Director: Raja Gosnell
Cast: Freddie Prinze Jr., Sarah Michelle Gellar, Matthew Lillard, Linda Cardellini, Rowan Atkinson, Isla Fisher, the voice of Scott Innes
MPAA Rating: (for some rude humor, language and some scary action)
Running Time: 1:27
Release Date: 6/14/02
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Review by Mark Dujsik
It’s a sad movie indeed that tries to offer many funny sequences but only delivers one, and when that sequence is an immature farting competition between a man and a dog, that’s when you realize just how unfunny the rest of it actually is. But that’s the situation with Scooby-Doo, a big screen adaptation of the old cult cartoon series. The show has a following but leave me out of it. I’ve seen an episode here and there, enough to get the in-jokes and realize that the movie version only thinks it’s keeping with the spirit of the series. The movie is a tired and inconsistent mix of cartoonish humor, modern sensibilities, and poorly executed action sequences. It’s for the kids, to be sure, but I think they deserve something more than recycled, entirely-for-commercial-purposes entertainment in a poorly wrapped package.
If you haven’t seen the show, you probably have no interest in the movie, and if you’re a fan, you already know the following. A group of social caricatures and friends run around solving mysteries, usually involving fake ghosts and monsters, and call themselves Mystery, Inc. There’s Fred (Freddie Prinze Jr.), the preppy, shallow, vain, and therefore most popular member. There’s Daphne (Sarah Michelle Gellar), who always manages to be the damsel in distress. There’s Velma (Linda Cadellini), the smart one (she wears glasses). And then there’s Shaggy (Matthew Lillard), the perpetually hungry scaredy-cat, who along with his best friend Scooby-Doo (voice of Scott Innes), a garbling Great Dane, are always looking for food and running away from bad guys. The plot has them breaking up due to irreconcilable differences and meeting two years later at the request of Mondavarious (Rowan Atkinson) the owner of Spooky Island. Apparently college students arrive at the park fun-loving party animals but leave refined, slang-talking bores.
As the plot develops (not in the sense that it gets better, just that it continues), details of some kind of soul-stealing or replacing or switching creatures appear and wreak havoc. Up until this point, I thought Scooby-Doo was the most unconvincing CGI character ever created. I still think he might be but only because he has more screentime than the rest of the special effects. Scooby-Doo follows in the infamous trails of other TV-to-movie adaptations by being a bad movie but then adds the misfortune of being a live-action cartoon. Very rarely does this gimmick work, and when it does, it’s generally because the filmmakers go all out in creating a cartoonish feel. Director Raja Gosnell and screenwriter James Gunn make the error of taking this material too seriously. The Scooby gang exists in their own world, but the outside world, for the most part, seems to accept them and goes along with their ways.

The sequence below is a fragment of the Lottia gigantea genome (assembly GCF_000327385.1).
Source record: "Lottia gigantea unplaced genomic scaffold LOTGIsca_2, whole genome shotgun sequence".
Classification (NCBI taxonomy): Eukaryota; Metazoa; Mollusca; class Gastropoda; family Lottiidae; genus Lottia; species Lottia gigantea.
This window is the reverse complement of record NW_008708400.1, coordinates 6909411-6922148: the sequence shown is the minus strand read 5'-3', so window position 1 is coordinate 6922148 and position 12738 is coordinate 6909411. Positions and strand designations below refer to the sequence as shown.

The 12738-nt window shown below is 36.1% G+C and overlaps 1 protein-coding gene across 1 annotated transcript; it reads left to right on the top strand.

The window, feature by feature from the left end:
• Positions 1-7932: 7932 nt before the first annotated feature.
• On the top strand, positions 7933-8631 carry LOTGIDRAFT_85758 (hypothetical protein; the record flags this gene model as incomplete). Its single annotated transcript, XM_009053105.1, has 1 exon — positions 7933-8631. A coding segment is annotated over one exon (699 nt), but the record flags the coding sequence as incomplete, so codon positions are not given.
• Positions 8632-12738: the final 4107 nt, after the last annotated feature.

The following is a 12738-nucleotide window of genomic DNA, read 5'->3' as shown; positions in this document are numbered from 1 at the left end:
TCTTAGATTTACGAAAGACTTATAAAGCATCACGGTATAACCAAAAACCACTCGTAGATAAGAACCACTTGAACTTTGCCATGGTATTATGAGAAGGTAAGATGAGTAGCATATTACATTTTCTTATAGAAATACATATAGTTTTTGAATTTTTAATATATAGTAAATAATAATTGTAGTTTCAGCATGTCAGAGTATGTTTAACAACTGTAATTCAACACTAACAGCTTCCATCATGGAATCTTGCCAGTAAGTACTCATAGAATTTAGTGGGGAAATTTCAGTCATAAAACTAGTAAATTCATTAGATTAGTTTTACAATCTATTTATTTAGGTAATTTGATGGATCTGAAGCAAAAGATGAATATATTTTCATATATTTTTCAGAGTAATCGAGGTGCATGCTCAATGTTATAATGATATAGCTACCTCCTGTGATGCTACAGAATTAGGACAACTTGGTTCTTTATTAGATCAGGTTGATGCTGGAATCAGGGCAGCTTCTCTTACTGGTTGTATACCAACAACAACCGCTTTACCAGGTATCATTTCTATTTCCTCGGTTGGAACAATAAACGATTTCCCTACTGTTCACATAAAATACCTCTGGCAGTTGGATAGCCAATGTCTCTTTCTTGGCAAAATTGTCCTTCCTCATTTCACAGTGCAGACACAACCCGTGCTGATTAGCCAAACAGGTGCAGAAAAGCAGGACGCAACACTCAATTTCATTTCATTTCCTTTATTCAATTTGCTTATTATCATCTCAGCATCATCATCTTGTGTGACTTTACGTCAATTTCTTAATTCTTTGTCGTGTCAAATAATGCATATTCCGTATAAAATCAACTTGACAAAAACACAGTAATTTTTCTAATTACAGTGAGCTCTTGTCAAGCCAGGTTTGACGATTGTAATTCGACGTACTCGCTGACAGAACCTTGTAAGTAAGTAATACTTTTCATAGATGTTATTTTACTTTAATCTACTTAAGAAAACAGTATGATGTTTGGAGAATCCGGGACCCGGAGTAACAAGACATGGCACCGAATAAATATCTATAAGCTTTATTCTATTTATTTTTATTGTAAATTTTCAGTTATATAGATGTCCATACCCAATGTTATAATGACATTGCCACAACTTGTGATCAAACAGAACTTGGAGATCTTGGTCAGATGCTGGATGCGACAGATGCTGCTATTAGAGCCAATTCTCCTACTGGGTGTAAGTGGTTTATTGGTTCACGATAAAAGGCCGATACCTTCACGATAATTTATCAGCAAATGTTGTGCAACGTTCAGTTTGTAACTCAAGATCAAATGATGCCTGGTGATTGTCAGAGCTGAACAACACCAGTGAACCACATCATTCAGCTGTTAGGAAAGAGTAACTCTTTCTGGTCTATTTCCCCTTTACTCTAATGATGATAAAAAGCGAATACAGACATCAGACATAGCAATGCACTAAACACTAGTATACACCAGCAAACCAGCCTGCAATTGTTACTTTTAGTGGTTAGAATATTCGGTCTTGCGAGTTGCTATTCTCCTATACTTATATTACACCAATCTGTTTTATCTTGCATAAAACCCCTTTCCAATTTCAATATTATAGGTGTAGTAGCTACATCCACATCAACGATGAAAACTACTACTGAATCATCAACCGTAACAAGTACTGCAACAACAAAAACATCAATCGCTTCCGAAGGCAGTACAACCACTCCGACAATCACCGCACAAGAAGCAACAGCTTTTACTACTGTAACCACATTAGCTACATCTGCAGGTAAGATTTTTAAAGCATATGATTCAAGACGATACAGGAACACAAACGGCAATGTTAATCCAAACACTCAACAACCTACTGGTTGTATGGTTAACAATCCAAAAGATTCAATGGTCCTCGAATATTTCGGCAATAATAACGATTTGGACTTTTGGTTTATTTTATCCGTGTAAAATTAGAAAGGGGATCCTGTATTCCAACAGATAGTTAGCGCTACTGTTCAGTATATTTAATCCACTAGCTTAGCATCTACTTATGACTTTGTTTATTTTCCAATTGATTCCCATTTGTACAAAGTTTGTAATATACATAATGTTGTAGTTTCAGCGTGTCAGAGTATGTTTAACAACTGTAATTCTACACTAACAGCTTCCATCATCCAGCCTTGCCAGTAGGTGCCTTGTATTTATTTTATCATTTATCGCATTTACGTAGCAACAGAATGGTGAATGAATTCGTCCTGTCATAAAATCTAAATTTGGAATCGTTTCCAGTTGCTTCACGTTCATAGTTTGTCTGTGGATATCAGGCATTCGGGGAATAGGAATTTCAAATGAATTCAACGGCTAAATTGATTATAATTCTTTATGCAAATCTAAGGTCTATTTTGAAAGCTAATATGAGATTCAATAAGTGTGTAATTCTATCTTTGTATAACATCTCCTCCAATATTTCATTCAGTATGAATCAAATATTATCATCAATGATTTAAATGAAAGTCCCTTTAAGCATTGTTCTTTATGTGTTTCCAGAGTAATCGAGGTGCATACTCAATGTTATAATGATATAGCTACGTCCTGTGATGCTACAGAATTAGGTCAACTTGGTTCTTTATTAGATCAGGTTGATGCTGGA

The parts that do work are the ones that tinker with the source. Take, for example, that a poorly house-trained Scrappy-Doo is the reason for the gang’s gradual disbanding. Then there’s the only real clever running gag in the movie, which will fly right over the kids’ heads. There are urban legends and rumors (for a cartoon, no less) about the reason for Shaggy and Scooby’s food cravings, paranoia, and general aimlessness. The script has fun toying with these in scenes like a cloud of smoke in a trailer which is revealed to originate from a grill, Shaggy’s love interest Mary Jane ("That’s my favorite name!"), a man luring Scooby into a dark forest with "a bag of... hamburgers," and one of the poorly-animated creatures blowing green smoke into Shaggy’s face. For all of these gags, though, there are countless jokes that have no point. Explain why we need to waste two minutes as the gang’s souls (or "protoplasm," as the movie calls them) are exchanged time and time again.
Some minor good things: The movie runs just under an hour and a half, which thankfully goes by quickly, its storytelling isn’t incoherent, and if it doesn’t make a lot of money, there won’t be a sequel. This is the kind of script actors run from, and that’s why Hollywood should be glad to have actors like those in the cast of Scooby-Doo, who are willing to take a blow to their credibility just to have a big-name property on their résumé. I hope that Rowan Atkinson earned enough for this to be considered a paycheck performance. Then there’s Matthew Lillard who I learn actually screamed to the point of developing laryngitis to get the voice of Shaggy just right. I wish his voice and career much luck after this.
Copyright © 2002 by Mark Dujsik. All rights reserved.